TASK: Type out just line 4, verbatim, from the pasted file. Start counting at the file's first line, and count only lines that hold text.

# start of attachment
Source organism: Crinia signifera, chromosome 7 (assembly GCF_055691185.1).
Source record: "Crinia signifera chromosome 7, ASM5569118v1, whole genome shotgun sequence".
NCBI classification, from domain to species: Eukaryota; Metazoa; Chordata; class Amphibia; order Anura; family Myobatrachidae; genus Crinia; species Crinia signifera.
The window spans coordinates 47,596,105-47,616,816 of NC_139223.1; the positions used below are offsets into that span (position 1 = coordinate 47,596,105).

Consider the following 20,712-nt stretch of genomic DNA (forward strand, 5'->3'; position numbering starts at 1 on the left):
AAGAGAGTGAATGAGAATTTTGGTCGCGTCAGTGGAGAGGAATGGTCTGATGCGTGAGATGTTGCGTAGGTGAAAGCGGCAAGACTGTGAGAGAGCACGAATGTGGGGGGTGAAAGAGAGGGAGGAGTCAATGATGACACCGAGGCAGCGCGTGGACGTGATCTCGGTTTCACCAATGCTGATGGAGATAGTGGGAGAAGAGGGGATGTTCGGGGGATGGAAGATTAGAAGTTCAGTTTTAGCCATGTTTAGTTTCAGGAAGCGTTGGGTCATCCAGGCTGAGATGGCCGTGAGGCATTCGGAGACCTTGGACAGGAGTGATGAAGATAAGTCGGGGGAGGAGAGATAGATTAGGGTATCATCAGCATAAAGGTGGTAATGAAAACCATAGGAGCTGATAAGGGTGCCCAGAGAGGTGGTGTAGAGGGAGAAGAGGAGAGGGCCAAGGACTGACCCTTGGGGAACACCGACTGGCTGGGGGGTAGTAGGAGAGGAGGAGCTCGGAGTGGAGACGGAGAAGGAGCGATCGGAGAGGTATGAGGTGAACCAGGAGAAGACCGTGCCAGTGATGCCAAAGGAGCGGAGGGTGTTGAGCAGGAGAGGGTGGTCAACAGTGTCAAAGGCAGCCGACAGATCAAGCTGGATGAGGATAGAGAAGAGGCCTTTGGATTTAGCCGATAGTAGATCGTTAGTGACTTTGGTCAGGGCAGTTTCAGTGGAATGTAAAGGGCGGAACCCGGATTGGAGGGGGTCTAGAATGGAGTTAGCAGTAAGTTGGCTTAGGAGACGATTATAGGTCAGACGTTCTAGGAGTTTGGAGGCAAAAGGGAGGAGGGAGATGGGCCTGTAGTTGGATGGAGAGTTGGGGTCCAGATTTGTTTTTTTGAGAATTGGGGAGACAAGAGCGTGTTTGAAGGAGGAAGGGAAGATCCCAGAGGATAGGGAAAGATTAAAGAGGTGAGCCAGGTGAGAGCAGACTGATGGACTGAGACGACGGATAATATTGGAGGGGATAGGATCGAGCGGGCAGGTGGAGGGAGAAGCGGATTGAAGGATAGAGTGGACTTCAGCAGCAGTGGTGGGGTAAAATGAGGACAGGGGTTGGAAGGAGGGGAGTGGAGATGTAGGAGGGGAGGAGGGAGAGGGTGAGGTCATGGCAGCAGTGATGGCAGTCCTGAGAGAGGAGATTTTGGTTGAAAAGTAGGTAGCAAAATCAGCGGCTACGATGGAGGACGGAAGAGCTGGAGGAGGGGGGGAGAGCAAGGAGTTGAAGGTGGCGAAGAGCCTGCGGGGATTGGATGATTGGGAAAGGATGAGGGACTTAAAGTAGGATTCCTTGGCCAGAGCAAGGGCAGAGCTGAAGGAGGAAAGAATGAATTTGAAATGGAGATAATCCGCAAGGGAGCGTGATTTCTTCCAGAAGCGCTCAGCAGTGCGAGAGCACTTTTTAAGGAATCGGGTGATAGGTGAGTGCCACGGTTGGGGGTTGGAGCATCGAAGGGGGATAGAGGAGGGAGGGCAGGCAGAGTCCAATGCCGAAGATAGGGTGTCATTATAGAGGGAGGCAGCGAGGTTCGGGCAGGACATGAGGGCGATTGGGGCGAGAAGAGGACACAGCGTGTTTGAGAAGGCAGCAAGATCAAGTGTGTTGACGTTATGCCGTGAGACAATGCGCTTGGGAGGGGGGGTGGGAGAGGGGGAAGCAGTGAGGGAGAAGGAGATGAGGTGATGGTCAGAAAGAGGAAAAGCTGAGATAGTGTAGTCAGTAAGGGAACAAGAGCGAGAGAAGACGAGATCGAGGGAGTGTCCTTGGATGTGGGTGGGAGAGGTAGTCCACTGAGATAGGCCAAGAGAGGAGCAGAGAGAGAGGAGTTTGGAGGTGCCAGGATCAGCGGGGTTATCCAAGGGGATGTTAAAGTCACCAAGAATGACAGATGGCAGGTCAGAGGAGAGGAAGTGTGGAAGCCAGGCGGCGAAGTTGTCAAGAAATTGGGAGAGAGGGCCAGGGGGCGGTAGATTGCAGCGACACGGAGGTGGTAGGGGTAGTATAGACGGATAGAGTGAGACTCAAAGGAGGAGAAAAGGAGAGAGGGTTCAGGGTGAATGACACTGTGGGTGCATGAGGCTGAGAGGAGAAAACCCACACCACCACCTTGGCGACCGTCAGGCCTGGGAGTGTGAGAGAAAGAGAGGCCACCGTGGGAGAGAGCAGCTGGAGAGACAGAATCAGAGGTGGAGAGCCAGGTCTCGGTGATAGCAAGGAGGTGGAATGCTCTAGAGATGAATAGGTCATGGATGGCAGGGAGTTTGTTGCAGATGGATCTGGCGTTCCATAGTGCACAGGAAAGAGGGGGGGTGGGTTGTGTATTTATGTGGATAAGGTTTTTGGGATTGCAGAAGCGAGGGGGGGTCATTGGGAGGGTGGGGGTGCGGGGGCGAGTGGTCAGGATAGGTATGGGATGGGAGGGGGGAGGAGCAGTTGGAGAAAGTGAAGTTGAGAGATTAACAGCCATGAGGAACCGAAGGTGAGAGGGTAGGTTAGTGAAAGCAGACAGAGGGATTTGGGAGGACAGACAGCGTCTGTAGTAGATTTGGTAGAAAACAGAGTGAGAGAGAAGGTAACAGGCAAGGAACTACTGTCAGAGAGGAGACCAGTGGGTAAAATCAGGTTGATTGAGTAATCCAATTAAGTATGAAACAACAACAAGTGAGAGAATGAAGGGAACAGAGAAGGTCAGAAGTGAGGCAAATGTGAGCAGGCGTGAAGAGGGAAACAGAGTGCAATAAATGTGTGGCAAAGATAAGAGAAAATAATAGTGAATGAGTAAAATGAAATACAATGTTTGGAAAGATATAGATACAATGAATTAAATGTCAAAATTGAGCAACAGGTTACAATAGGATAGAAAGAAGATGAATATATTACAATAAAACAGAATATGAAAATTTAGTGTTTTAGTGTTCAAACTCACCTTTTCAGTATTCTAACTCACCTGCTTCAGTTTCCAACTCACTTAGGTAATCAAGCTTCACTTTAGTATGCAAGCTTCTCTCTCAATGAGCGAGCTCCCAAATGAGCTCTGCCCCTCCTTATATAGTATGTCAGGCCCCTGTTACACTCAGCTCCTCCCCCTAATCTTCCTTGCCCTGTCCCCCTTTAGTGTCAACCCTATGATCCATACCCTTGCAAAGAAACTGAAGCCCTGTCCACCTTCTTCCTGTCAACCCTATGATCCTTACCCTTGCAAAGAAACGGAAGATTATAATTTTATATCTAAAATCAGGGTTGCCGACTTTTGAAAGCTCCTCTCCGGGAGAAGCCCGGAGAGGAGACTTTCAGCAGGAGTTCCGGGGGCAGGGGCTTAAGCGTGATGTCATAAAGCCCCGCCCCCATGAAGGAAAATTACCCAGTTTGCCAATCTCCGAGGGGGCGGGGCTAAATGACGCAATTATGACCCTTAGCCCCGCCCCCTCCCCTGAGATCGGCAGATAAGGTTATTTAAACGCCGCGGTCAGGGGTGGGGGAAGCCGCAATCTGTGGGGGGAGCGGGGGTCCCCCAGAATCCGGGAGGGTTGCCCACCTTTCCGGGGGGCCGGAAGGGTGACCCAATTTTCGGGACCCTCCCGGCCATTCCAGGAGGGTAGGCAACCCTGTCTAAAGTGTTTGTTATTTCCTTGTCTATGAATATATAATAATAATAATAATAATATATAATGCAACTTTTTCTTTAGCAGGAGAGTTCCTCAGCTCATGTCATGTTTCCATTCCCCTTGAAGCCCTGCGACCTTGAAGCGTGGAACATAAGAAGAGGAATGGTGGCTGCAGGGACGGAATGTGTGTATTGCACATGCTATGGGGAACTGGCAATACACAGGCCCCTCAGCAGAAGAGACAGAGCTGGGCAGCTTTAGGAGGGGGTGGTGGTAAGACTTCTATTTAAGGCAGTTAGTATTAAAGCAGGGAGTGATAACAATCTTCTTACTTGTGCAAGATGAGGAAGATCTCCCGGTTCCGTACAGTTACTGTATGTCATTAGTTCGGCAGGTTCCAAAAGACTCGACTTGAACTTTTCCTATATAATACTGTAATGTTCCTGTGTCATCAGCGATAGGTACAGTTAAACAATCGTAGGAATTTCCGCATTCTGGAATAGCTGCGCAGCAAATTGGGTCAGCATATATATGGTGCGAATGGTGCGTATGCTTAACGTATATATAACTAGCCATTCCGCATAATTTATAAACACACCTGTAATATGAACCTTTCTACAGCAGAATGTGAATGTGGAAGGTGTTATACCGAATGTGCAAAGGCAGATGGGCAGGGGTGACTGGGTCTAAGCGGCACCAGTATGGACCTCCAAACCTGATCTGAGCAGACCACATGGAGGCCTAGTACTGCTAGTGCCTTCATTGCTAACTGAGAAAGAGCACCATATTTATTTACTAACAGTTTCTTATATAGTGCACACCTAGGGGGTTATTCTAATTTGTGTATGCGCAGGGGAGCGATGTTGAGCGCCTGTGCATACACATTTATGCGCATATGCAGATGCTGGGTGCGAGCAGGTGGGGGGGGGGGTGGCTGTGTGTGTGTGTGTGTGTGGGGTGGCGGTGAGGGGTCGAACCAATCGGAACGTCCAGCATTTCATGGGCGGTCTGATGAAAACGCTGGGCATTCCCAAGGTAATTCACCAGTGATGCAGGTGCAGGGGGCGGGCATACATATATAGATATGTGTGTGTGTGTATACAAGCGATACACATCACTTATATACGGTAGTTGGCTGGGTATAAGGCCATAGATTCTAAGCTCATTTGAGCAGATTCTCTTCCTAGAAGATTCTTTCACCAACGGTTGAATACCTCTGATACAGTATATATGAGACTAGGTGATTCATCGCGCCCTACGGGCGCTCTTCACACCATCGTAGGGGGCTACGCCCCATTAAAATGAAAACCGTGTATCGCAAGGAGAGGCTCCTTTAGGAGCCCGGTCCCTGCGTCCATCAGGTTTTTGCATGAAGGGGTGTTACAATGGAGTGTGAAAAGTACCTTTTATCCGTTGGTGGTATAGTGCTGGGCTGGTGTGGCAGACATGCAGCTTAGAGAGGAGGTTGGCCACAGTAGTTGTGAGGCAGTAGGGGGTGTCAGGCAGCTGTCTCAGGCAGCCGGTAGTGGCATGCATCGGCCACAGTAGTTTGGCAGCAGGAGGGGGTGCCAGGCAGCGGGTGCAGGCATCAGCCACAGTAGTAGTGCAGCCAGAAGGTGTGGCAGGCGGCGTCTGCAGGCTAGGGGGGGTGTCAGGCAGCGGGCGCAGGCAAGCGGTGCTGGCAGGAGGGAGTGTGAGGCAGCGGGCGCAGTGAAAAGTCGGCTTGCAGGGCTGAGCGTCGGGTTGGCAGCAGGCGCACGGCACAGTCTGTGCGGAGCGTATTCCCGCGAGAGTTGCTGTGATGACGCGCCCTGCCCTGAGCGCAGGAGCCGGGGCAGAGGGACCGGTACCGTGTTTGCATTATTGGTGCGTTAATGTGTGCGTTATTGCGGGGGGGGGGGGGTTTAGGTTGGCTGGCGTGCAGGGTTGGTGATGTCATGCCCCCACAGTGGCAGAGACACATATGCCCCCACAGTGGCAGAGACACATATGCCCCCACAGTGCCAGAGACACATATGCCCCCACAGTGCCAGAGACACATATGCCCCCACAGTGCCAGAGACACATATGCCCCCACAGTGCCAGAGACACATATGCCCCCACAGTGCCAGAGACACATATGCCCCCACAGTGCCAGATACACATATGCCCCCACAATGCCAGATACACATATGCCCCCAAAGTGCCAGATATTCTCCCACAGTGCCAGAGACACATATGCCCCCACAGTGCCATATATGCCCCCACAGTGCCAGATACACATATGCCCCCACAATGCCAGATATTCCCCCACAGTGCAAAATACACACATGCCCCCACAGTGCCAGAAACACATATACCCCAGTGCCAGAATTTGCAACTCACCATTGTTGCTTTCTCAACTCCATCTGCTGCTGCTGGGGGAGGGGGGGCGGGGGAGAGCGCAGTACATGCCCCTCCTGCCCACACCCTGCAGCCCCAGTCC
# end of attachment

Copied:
The window spans coordinates 47,596,105-47,616,816 of NC_139223.1; the positions used below are offsets into that span (position 1 = coordinate 47,596,105).